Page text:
Subcommittee Guidance Document:

Exclusion is not the only way to reach goals, but it is the suggested method by DOE.  The word “fence” was removed from the document.  Tribal interests have not engaged on the document so it may be pushed back.

The document will be sent out to anyone interested, as well as the staff.  It will also go out on the web as we want as much distribution as possible.

Note that this is a living document allowing for change.

Ecology’s Watershed Evaluations:

The Evaluations took place March 16 – 25, 2015.  DOE identified 262 sites as “concerned”, with a varied range of severity.  We will be sending out 20 letters as a result and 10 thank you letters will also be sent out.  In checking with CD’s, it was determined that 16 letters are to be sent out directly to the producers.  Templates of these letters will be on the website.

Approximately 24 dozen tillage sites were identified as concerning to DOE, included some construction, as well as some dredge site activity.

There is a 60-day window to get the findings out after the evaluation process.  DOE missed the timing this year to be able to present the first group to the DOE.  The letters will be more specific on the issues.

Also accomplished were 3 public workshops held, 8 meetings with CD’s, a blog, CD newsletters written, ecology website updated, A CD-hosted workshop was held in Asotin in February of this year.  DOE is planning follow-up workshops for early July 2015.

DOE information on the website provides the public with data.  Improved recordkeeping, increased efficiency and faster response time is necessary and possible due to the mobility of technology.  Mobile GIS research is to include base map, photos, field data, bread-crumb-trail, example BMP site, evaluation area, etc.  Not included are names, address, phone numbers, parcel data, email address and follow-up data from DOE. WCA did not support having all of this information on the website. Although this information is accessible to the public through freedom of information, WCA has taken the position that only some of this information should be on the website as pictures are a snapshot in time and may not reflect what sites currently look like. Anyone that wants that information should have to request it.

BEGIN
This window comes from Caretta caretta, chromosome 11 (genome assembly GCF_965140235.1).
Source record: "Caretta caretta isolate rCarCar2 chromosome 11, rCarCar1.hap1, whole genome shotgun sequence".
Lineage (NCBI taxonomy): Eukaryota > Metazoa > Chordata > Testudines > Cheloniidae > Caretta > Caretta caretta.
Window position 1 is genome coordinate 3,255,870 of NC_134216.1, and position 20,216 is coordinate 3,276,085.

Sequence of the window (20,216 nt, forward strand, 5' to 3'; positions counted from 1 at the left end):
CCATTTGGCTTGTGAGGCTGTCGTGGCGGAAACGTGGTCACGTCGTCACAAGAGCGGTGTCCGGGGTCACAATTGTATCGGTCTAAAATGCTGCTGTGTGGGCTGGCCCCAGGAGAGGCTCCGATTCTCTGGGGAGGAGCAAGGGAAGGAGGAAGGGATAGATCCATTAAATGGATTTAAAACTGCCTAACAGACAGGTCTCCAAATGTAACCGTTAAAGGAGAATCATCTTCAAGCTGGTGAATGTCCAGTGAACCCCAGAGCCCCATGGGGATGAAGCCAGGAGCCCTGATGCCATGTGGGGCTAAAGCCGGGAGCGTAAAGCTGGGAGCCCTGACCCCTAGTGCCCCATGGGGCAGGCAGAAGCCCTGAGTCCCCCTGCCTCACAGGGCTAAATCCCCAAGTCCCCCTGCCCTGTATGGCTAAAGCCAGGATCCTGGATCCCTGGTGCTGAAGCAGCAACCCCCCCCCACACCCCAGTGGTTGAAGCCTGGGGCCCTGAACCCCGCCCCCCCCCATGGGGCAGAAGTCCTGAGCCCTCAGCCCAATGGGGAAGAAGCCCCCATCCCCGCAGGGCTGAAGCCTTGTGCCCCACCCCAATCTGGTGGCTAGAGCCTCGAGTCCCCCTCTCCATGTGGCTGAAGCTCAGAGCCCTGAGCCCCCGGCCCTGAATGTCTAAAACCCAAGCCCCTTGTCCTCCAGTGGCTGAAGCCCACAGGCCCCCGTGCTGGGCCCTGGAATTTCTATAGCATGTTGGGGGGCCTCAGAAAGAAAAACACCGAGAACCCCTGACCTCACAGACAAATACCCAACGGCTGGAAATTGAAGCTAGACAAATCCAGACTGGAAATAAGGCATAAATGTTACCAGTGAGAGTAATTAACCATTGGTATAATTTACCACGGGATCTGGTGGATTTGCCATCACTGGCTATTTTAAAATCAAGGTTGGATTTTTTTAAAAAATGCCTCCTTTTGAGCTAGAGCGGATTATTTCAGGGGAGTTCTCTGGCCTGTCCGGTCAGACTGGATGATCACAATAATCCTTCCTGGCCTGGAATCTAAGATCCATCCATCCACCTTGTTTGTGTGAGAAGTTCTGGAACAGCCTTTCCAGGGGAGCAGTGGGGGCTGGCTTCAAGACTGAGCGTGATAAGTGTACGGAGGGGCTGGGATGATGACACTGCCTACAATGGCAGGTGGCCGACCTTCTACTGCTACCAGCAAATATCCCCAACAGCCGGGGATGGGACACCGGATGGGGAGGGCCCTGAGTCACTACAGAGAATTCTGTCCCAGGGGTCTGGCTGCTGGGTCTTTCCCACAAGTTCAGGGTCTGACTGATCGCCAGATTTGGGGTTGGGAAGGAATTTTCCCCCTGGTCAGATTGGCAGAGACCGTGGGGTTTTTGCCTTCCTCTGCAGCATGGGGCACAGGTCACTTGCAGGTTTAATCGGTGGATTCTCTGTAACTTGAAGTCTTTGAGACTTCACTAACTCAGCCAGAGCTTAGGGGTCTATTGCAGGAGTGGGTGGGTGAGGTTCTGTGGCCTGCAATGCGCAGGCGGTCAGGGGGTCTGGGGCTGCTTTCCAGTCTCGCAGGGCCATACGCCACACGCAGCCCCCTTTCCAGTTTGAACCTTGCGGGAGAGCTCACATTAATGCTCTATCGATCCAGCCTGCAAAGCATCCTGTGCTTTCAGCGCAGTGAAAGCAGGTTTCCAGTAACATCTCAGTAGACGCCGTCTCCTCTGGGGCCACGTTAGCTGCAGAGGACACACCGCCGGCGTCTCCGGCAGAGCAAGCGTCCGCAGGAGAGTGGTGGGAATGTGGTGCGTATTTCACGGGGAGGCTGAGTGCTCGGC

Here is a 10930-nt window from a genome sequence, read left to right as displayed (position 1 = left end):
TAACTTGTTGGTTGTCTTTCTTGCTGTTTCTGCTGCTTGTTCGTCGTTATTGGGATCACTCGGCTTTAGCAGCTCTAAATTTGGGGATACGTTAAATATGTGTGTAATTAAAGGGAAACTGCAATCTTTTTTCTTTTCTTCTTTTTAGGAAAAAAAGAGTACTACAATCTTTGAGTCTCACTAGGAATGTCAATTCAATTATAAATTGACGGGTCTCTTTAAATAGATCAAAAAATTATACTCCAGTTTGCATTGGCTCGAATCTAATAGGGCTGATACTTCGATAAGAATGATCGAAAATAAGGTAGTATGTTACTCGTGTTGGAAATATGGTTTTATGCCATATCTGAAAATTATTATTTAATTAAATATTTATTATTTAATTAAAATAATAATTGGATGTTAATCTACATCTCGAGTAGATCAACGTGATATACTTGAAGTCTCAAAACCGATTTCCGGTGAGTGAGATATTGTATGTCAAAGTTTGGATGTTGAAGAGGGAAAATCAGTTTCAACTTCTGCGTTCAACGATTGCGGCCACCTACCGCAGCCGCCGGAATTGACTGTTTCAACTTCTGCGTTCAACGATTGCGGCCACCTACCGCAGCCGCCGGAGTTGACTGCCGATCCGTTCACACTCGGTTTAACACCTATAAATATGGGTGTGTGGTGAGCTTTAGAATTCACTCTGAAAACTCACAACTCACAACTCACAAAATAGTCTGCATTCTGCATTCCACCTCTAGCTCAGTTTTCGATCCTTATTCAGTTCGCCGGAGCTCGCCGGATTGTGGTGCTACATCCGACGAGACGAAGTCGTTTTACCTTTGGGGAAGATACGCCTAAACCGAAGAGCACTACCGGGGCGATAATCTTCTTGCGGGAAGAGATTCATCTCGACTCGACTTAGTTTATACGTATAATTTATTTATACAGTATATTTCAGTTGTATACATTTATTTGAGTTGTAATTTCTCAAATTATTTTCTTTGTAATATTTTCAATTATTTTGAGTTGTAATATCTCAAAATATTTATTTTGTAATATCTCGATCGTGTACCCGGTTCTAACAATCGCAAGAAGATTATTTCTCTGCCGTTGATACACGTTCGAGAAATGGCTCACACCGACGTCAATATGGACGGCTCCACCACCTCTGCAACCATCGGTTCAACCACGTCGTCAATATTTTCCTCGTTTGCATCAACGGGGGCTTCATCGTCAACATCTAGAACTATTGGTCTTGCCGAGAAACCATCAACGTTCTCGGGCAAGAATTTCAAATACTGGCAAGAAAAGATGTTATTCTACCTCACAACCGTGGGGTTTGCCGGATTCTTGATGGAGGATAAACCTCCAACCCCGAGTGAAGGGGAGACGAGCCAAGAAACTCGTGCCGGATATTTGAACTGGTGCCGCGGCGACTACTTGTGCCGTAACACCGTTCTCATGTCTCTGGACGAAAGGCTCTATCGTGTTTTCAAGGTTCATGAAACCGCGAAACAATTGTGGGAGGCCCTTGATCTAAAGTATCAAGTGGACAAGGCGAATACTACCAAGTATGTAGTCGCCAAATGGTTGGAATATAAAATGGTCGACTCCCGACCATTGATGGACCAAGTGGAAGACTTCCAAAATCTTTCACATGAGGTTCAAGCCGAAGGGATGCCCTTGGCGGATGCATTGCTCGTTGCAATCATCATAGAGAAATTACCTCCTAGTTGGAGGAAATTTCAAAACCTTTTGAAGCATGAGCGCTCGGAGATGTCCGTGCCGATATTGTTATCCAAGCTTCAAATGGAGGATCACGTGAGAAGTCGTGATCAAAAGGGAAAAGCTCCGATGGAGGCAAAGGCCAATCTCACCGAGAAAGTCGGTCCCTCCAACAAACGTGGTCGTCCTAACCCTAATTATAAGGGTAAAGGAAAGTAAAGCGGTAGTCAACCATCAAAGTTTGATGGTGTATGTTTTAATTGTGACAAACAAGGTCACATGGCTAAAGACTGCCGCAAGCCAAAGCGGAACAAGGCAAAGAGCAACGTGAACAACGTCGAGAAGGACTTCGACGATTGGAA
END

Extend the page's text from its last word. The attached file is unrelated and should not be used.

Updates:  In the CAFO permitting development, DOE will consider the Consent Decree entered in the Yakima Dairy case litigation as the consent decree has what DOE considers to be some positive points.  Comments on the non-point source update were due this month – June 5th.  WCA submitted excellent comments that were drafted by our intern then firmed up prior to submission.

The Clean Samish Initiative has stalled; stakeholders decided to do a 90-day push to make some progress.

WOTUS: DOE does not think that EPA jurisdiction really changes and will maintain business as usual.  The EPA has not been specific, but DOE feels that the 296 pages does not really change how Washington will govern the permitting process and overseeing of federal waters in Washington. WCA does not agree with this stance, but needs to take the wait and see approach. Clearly with the expanded definition of Waters of the US including connectivity, the jurisdiction of the Federal government is in fact expanded and this is not a positive for landowners.

NRCS – The natural water quality initiative.  Funding watershed improvements is mostly lagoon issues, but could eventually impact ranchers.

Round Table Discussion:

All DOE Advisory Group members were asked to participate and come up with issues for the next meeting. WCA, through Toni and Jack, added to the discussion regarding the fact that investigations are complaint driven and anonymous in nature for DOE and that needs to be explored on how DOE deals with these complaints. Many landowners are being targeted using this complaint process. This process needs to be fair, equitable, and transparent in nature and not a tool to try and get neighbors in trouble with DOE.

Best management is by principle not practice and DOE needs to stick to guidance and allowing landowners to have tools available to rectify any problems, not mandate how to solve problems. Director Bellon did state that she will not mandate no-till farming which was a relief to many people in the audience.